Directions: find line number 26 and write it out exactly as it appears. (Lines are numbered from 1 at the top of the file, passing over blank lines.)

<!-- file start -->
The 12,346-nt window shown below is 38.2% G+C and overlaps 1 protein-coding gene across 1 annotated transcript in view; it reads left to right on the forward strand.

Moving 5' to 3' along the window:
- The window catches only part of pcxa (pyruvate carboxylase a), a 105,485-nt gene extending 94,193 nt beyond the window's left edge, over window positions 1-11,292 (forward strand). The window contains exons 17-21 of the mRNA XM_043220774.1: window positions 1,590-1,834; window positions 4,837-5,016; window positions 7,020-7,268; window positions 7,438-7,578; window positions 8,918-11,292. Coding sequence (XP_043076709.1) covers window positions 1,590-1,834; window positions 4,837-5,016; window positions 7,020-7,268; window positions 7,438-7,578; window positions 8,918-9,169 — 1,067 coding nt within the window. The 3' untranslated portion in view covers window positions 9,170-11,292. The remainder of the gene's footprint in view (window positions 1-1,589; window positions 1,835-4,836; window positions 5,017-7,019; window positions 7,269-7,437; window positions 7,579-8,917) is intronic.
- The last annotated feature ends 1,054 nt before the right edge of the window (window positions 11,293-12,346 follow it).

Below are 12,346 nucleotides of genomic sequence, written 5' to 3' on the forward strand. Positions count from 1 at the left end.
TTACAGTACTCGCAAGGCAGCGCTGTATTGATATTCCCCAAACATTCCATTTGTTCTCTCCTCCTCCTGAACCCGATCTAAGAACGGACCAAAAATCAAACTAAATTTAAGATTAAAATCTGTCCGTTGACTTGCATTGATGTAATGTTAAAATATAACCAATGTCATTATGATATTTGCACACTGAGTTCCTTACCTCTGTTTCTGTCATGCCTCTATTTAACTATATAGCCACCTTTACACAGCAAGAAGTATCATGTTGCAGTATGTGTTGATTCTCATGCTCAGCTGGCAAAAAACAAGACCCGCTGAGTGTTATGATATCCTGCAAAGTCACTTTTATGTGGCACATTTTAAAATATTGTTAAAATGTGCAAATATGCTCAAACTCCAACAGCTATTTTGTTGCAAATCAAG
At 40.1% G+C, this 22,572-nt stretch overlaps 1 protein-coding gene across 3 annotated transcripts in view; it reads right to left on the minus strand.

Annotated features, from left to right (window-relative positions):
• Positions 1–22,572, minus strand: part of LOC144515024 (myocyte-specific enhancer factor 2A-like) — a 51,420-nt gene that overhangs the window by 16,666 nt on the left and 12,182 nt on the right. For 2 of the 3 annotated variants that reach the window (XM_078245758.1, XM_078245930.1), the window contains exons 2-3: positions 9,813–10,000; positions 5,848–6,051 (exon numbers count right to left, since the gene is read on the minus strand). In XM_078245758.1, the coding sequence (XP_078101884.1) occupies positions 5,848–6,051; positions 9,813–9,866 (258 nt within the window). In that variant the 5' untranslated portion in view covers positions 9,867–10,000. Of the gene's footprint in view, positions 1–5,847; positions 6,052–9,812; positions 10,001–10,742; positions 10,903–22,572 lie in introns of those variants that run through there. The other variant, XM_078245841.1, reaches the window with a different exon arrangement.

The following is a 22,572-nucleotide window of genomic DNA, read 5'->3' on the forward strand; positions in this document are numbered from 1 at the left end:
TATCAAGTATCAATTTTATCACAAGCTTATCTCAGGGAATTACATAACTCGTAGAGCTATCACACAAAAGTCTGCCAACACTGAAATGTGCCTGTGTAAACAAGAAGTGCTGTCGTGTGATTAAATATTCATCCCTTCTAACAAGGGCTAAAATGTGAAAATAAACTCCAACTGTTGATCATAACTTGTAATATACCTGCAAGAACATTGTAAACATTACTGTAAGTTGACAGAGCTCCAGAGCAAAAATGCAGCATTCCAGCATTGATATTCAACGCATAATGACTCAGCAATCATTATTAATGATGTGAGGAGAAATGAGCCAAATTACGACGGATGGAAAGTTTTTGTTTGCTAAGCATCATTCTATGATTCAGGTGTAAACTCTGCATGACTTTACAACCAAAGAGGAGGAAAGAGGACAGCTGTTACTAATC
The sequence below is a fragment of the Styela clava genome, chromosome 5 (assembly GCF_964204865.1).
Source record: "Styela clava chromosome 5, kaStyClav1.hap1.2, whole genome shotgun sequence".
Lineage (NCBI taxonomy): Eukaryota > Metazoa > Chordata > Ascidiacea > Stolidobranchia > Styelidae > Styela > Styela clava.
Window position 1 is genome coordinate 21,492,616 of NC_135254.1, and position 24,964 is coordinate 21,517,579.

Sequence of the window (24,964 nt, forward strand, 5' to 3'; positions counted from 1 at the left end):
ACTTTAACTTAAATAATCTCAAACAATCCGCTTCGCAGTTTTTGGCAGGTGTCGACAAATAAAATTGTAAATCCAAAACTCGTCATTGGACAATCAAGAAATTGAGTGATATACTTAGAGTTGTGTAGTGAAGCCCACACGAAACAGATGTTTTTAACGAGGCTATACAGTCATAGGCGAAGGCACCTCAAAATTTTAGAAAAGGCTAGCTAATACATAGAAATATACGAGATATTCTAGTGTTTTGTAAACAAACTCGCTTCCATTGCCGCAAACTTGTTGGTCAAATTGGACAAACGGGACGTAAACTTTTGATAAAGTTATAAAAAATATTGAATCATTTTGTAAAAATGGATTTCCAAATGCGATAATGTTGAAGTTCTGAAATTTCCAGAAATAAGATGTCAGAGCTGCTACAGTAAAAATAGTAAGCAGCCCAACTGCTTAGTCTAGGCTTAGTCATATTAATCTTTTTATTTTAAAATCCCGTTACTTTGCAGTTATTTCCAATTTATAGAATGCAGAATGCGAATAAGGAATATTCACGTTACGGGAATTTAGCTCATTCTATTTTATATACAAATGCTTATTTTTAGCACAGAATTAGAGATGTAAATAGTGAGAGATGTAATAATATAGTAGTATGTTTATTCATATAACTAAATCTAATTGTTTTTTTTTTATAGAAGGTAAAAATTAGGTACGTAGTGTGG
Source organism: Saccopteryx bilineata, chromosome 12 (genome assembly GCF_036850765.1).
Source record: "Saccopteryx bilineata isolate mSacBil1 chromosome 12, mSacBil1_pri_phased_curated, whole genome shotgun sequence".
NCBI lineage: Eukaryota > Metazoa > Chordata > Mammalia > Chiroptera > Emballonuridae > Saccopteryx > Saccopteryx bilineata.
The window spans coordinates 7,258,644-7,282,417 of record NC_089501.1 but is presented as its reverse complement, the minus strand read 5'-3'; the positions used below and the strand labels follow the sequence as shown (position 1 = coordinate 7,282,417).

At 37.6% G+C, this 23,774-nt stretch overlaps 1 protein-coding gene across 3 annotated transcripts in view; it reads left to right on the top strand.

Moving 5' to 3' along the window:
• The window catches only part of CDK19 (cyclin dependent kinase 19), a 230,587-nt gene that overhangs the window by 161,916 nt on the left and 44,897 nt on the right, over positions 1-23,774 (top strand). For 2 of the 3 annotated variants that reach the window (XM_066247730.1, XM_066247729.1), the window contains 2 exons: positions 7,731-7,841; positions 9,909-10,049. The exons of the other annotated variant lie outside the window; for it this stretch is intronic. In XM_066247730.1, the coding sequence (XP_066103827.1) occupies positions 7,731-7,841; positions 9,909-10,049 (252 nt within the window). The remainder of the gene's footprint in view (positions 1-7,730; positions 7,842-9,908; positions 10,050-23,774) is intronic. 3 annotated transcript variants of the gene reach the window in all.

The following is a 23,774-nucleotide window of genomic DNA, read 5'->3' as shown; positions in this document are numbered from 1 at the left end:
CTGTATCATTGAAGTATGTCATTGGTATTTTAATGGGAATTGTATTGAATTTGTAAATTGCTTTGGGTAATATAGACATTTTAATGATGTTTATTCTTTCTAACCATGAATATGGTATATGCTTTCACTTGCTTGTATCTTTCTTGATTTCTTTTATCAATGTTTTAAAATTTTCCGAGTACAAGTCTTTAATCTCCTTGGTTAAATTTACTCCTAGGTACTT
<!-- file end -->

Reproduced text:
CTGTATCATTGAAGTATGTCATTGGTATTTTAATGGGAATTGTATTGAATTTGTAAATTGCTTTGGGTAATATAGACATTTTAATGATGTTTATTCTTTCTAACCATGAATATGGTATATGCTTTCACTTGCTTGTATCTTTCTTGATTTCTTTTATCAATGTTTTAAAATTTTCCGAGTACAAGTCTTTAATCTCCTTGGTTAAATTTACTCCTAGGTACTT